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Home > Standards & Guidances > Methodological Guide

ENCePP Guide on Methodological Standards in Pharmacoepidemiology

 

5.3.3. Disease risk scores

 

An approach to controlling for a large number of confounding variables is to summarise them in a single multivariable confounder score. Stratification by a multivariate confounder score (Am J Epidemiol 1976;104:609-20) shows how control for confounding may be based on stratification by the score. An example is a disease risk score (DRS) that estimates the probability or rate of disease occurrence conditional on being unexposed. The association between exposure and disease is then estimated with adjustment for the disease risk score in place of the individual covariates.

 

DRSs are however difficult to estimate if outcomes are rare. Use of disease risk scores in pharmacoepidemiologic studies (Stat Methods Med Res 2009;18:67-80) includes a detailed description of their construction and use, a summary of simulation studies comparing their performance to traditional models, a comparison of their utility with that of propensity scores, and some further topics for future research. Disease risk score as a confounder summary method: systematic review and recommendations (Pharmacoepidemiol Drug Saf 2013;22(2);122-29), examines trends in the use and application of DRS as a confounder summary method and shows large variation exists with differences in terminology and methods used.

 

In Role of disease risk scores in comparative effectiveness research with emerging therapies (Pharmacoepidemiol Drug Saf. 2012 May;21 Suppl 2:138–47) it is argued that DRS may have its place when studying drugs that are recently introduced to the market. In such situations, as characteristics of users change rapidly, exposure propensity scores (see below) may prove highly unstable. DRSs based mostly on biological associations would be more stable. However, DRS models are still sensitive to misspecification as discussed in Adjusting for Confounding in Early Postlaunch Settings: Going Beyond Logistic Regression Models (Epidemiology. 2016;27:133-42).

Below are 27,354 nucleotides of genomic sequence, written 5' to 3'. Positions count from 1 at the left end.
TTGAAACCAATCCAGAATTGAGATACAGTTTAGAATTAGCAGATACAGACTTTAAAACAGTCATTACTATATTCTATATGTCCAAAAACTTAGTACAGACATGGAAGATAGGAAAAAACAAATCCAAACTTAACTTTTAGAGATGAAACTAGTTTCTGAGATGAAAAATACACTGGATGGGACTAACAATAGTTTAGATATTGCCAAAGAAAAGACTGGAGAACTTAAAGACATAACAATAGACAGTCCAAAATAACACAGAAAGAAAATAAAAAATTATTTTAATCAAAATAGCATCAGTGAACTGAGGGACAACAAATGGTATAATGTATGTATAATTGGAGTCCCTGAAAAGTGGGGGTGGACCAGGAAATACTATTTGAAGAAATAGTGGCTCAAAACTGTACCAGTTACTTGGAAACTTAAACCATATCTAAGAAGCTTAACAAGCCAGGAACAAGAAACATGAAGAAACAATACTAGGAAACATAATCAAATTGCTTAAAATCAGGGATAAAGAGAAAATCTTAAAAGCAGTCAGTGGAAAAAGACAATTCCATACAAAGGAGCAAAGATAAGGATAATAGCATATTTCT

Individual Chapters:

 

1. Introduction

2. Formulating the research question

3. Development of the study protocol

4. Approaches to data collection

4.1. Primary data collection

4.1.1. Surveys

4.1.2. Randomised clinical trials

4.2. Secondary data collection

4.3. Patient registries

4.3.1. Definition

4.3.2. Conceptual differences between a registry and a study

4.3.3. Methodological guidance

4.3.4. Registries which capture special populations

4.3.5. Disease registries in regulatory practice and health technology assessment

4.4. Spontaneous report database

4.5. Social media and electronic devices

4.6. Research networks

4.6.1. General considerations

4.6.2. Models of studies using multiple data sources

4.6.3. Challenges of different models

5. Study design and methods

5.1. Definition and validation of drug exposure, outcomes and covariates

5.1.1. Assessment of exposure

5.1.2. Assessment of outcomes

5.1.3. Assessment of covariates

5.1.4. Validation

5.2. Bias and confounding

5.2.1. Selection bias

5.2.2. Information bias

5.2.3. Confounding

5.3. Methods to handle bias and confounding

5.3.1. New-user designs

5.3.2. Case-only designs

5.3.3. Disease risk scores

5.3.4. Propensity scores

5.3.5. Instrumental variables

5.3.6. Prior event rate ratios

5.3.7. Handling time-dependent confounding in the analysis

5.4. Effect measure modification and interaction

5.5. Ecological analyses and case-population studies

5.6. Pragmatic trials and large simple trials

5.6.1. Pragmatic trials

5.6.2. Large simple trials

5.6.3. Randomised database studies

5.7. Systematic reviews and meta-analysis

5.8. Signal detection methodology and application

6. The statistical analysis plan

6.1. General considerations

6.2. Statistical analysis plan structure

6.3. Handling of missing data

7. Quality management

8. Dissemination and reporting

8.1. Principles of communication

8.2. Communication of study results

9. Data protection and ethical aspects

9.1. Patient and data protection

9.2. Scientific integrity and ethical conduct

10. Specific topics

10.1. Comparative effectiveness research

10.1.1. Introduction

10.1.2. General aspects

10.1.3. Prominent issues in CER

10.2. Vaccine safety and effectiveness

10.2.1. Vaccine safety

10.2.2. Vaccine effectiveness

10.3. Design and analysis of pharmacogenetic studies

10.3.1. Introduction

10.3.2. Identification of generic variants

10.3.3. Study designs

10.3.4. Data collection

10.3.5. Data analysis

10.3.6. Reporting

10.3.7. Clinical practice guidelines

10.3.8. Resources

Annex 1. Guidance on conducting systematic revies and meta-analyses of completed comparative pharmacoepidemiological studies of safety outcomes